A Sephardic View: Miserable People and Good Government
FLATBUSH, BROOKLYN — On election day here, the name of the game is religious education.
Home to an affluent and increasingly observant Syrian Jewish community, Flatbush is a neighborhood of elegant houses and well-manicured lawns hugging Ocean Parkway, one of Brooklyn’s busier thoroughfares. Life in the Jewish community here orbits around the gleaming Sephardic Community Center, a sort of outer-borough JCC that today doubles as a local polling site.
Outside the Center, luxury cars pick up and drop off kids as a lone canvasser distributes literature in support of Joseph Hayon, a Republican candidate for the New York State Assembly.
The canvasser, an Ashkenazic Orthodox 25-year-old, would not give his name. At 7 p.m., he said he had been on the corner since 2. He was offering pamphlets that highlighted a 2009 bill co-sponsored by Hayon’s opponent, incumbent Democrat Steven Cymbrowitz, that would have required public and private schools – including private religious schools – to provide a course in hate crime awareness, including awareness of hate crimes committed on the basis of sexual orientation, that would “promote attitudes of tolerance and acceptance.” The pamphlet concludes, “Mr. Cymbrowitz doesn’t know or doesn’t care about the havoc this bill would create.”
Orthodox Yeshivas, which would have presumably been impacted by the bill, generally do not promote tolerance of homosexuals.
But while voters approached outside the polling place listed religious education as a top priority, they seemed mostly concerned with the funding of the schools. Audrey Cohen, a neighborhood resident, said that public financial support for private religious schools was the most important issue for her in the election. She said that she would vote for Cymbrowitz.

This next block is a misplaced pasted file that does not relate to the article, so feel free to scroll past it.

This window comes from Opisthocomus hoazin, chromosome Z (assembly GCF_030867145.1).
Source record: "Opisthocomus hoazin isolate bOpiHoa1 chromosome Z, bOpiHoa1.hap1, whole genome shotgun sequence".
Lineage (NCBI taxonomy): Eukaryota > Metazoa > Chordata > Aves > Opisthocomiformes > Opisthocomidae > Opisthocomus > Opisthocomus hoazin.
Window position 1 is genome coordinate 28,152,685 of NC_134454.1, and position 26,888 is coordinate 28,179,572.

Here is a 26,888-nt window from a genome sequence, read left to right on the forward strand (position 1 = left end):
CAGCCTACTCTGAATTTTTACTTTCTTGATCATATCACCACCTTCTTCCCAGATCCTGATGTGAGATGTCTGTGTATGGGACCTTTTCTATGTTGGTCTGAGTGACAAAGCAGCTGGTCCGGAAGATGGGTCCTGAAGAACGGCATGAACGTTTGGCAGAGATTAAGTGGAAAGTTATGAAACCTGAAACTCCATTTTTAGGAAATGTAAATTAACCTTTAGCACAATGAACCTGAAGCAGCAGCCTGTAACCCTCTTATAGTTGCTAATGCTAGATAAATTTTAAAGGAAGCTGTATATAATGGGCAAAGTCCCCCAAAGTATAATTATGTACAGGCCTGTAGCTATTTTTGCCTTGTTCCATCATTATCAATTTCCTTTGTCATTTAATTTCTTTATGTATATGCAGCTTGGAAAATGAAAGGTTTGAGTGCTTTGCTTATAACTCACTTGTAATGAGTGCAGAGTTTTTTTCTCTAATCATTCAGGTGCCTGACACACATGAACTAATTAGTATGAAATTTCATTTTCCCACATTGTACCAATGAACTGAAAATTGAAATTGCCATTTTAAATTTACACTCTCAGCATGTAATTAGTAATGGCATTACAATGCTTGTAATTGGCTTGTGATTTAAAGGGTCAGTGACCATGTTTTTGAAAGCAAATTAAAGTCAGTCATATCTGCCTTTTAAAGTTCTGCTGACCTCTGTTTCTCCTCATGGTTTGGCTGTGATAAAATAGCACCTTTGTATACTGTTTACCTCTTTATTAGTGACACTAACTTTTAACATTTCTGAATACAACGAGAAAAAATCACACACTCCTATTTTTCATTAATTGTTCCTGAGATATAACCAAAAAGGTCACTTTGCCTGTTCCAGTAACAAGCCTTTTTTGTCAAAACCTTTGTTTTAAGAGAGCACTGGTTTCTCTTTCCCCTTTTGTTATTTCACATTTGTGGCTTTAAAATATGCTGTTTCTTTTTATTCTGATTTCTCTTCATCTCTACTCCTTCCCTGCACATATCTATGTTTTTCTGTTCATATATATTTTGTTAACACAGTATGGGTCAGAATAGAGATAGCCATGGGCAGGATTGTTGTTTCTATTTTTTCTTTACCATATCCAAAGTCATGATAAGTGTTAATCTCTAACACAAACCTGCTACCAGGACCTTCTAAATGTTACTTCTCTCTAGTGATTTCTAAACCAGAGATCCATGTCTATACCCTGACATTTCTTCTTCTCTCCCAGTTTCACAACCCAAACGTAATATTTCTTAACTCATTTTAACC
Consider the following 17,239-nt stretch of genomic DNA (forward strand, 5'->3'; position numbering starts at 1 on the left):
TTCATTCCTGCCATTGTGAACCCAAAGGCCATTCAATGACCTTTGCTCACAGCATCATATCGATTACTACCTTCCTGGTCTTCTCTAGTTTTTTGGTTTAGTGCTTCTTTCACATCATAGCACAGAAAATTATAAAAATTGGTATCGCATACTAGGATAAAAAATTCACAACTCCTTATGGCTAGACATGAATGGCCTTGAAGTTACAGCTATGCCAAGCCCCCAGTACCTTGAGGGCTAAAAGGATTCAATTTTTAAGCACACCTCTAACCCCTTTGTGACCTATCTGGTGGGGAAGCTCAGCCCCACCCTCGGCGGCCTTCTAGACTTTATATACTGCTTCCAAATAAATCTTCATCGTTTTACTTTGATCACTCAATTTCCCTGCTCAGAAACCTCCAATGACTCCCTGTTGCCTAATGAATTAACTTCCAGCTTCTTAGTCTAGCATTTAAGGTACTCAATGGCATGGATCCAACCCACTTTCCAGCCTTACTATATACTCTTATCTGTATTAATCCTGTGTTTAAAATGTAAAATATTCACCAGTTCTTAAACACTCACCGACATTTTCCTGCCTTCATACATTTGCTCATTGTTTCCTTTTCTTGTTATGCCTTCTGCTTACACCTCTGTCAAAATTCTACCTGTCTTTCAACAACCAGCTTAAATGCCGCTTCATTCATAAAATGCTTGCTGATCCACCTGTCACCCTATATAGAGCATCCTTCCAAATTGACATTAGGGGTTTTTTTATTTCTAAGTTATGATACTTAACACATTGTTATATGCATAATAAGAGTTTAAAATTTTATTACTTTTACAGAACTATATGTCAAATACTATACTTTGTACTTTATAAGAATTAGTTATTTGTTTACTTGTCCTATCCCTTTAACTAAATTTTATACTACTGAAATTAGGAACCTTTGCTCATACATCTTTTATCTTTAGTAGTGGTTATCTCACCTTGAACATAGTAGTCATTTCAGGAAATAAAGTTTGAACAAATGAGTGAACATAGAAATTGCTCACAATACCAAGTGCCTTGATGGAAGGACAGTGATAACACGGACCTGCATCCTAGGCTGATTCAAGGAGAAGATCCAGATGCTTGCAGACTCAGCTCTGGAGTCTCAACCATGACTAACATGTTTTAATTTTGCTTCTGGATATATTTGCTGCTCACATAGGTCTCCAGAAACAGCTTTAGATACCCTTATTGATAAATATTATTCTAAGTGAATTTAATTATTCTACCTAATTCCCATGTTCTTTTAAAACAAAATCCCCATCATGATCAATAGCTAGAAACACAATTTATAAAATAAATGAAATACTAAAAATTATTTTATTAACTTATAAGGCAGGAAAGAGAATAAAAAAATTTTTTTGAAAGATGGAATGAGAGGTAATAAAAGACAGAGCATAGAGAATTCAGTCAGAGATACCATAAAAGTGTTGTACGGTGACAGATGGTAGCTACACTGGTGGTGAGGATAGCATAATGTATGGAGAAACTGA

When told of Cohen’s support for Cymbrowitz, the pro-Hayon canvasser erupted. “That’s a bunch of garbage,” he said, noting that Hayon was listed on the School Choice line as well as the Republican line on the ballot.
Other voters stopped outside the polling place mentioned national issues as being paramount this year.
“My [objective] is trying to change the administration right now,” said Marcus Sultan, a well-dressed middle-aged Jew. Sultan said that he thought the country would be better served with power split between the parties, saying it would force the two to cooperate. He likened good government to a business transaction, saying, “When you have two people and both are miserable, that’s when you have a good deal.”
Benny Escava, another Jewish neighborhood resident, also listed national matters as his top priorities. But he also said that public support for private schools was important. His pick on that issue? Cymbrowitz.